A recent InsideSources article highlights a tribal meeting regarding the move of the encampments from the flood zone of the Cannonball and Missouri River. Once snows begin to melt in the spring, the camp is threatened by floodwaters at the confluence of the rivers, further demonstrating the ongoing hazard of the non-permanent structures erected at the protest camp.
The article also notes the fractures within the camp and the tribe, as well as the poaching allegations by North Dakota Game and Fish that has caught recent attention.
“Poaching is taking place here, from the camp. There are pictures from it. I saw a video of a deer swimming in circles and then getting stabbed at the camp at the Cannonball River,” said Standing Rock Chairman Dave Archambault. “I saw another picture of a mule deer buck being skinned by non-Indians.”
According to the article, “Signs of the shift from a tribally-driven to tribally-inclusive protest were visible even this fall, when the Oceti Sakowin camp began requiring new arrivals to attend morning orientations and daily camp meetings. The orientations became necessary when outside volunteers began to outnumber tribal members. Increasingly, orientation served to teach non-native protesters how to avoid inadvertently interfering with traditional ceremonies and worship practices.”
What remains remarkable is that despite an ebb in the camp’s population, millions in donated funds from across America remain in the hands of the tribe who has promised to “pay down tribal debts.” Meanwhile the protest camp remains open despite well documented hygiene and public health issues, and continued arrests, bringing the total people arrested since August 10th 2016 to 584.
As the rift grows between pro-camp and anti-camp factions within the tribe, as well as outside pressure from environmental activists, shutting the camp down remains the right decision for the tribal, state, and federal government.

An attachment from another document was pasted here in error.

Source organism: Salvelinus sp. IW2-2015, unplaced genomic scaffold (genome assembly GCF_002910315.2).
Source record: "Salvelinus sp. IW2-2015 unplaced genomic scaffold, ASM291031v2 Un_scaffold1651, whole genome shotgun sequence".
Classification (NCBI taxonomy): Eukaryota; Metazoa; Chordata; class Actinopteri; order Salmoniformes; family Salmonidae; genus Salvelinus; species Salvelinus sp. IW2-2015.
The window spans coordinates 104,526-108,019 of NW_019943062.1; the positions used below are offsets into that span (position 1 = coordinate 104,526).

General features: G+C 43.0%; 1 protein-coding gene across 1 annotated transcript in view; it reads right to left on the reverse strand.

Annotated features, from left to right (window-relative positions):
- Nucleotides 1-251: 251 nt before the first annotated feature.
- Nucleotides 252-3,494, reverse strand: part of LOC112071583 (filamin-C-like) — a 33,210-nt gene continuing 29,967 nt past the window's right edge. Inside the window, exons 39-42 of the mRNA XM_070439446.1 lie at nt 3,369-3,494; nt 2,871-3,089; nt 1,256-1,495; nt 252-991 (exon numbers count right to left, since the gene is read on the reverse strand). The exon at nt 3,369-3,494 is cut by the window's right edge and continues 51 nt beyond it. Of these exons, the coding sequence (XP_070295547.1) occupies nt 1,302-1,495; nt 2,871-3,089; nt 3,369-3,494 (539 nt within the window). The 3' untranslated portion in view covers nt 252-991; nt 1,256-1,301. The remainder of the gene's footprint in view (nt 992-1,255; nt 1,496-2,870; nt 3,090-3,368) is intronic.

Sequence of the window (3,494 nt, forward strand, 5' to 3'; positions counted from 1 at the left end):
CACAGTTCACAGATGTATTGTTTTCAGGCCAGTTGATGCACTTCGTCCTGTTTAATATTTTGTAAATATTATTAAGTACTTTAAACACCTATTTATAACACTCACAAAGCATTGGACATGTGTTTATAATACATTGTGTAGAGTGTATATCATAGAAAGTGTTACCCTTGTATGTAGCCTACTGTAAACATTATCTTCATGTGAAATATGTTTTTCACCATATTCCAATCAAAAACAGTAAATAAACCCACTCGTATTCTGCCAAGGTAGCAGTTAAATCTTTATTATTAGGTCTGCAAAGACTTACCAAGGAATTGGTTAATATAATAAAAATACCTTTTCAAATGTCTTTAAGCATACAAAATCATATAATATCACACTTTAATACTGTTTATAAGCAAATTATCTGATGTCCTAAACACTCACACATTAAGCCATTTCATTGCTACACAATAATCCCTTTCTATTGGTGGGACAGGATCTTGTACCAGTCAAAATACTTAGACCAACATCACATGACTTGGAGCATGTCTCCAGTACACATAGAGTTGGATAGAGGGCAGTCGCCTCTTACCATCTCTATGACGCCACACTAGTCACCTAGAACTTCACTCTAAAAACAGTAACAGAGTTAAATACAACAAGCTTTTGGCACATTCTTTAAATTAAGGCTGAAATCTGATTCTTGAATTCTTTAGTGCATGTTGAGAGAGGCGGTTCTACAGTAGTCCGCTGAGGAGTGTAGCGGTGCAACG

Outgoing Energy Secretary Ernest Moniz says the U.S. is in an “extraordinarily well-placed position” to achieve energy independence. In a wide-ranging interview with NPR’s Rachel Martin, Moniz highlighted that America is now the world’s leading producer of oil and natural gas and continues to make significant gains in renewable energy development.
“I do want to caution – we are not at the point where we produce as much energy as we use, so we still do have some oil imports,” Moniz said. “But we may reach that point in the next decade some time.”
The U.S. has made tremendous advances in domestic energy production that allow for the safe, efficient recovery of oil and gas resources. This modern day energy renaissance has also resulted in the need for critical upgrades to the infrastructure that transports these resources around the country. That is why projects like the Dakota Access Pipeline are so critical to establishing and maintaining energy independence.
According to a report from the Free Thought Project, on Thursday, the Standing Rock Sioux Tribal Council voted to shut down the Sacred Stone Camp and upped the pressure on other protesters to provide plans for cleaning up the area. A decision that could not be more appropriate given the harsh weather conditions in the area and the potential for Spring flooding that is expected once the season changes.
In addition to voting to shut the camp down, the Council noted they will use the several million dollars in funds that were donated for the camp’s support to pay off tribal debt. It begs the question, what debt will they be using the funds which were sent in to support illegal protest activity against a lawfully permitted project?
While there was dissension regarding the shuttering of the camp, the decision is the right one. At a time when nearly 40% of individuals and families living on the Standing Rock Sioux Reservation live below the poverty line according to data from the U.S. Census Bureau, those funds would be better spent providing and maintaining resources on the reservation – not further supporting illegal protest activity that could put people into harm’s way if the weather turns.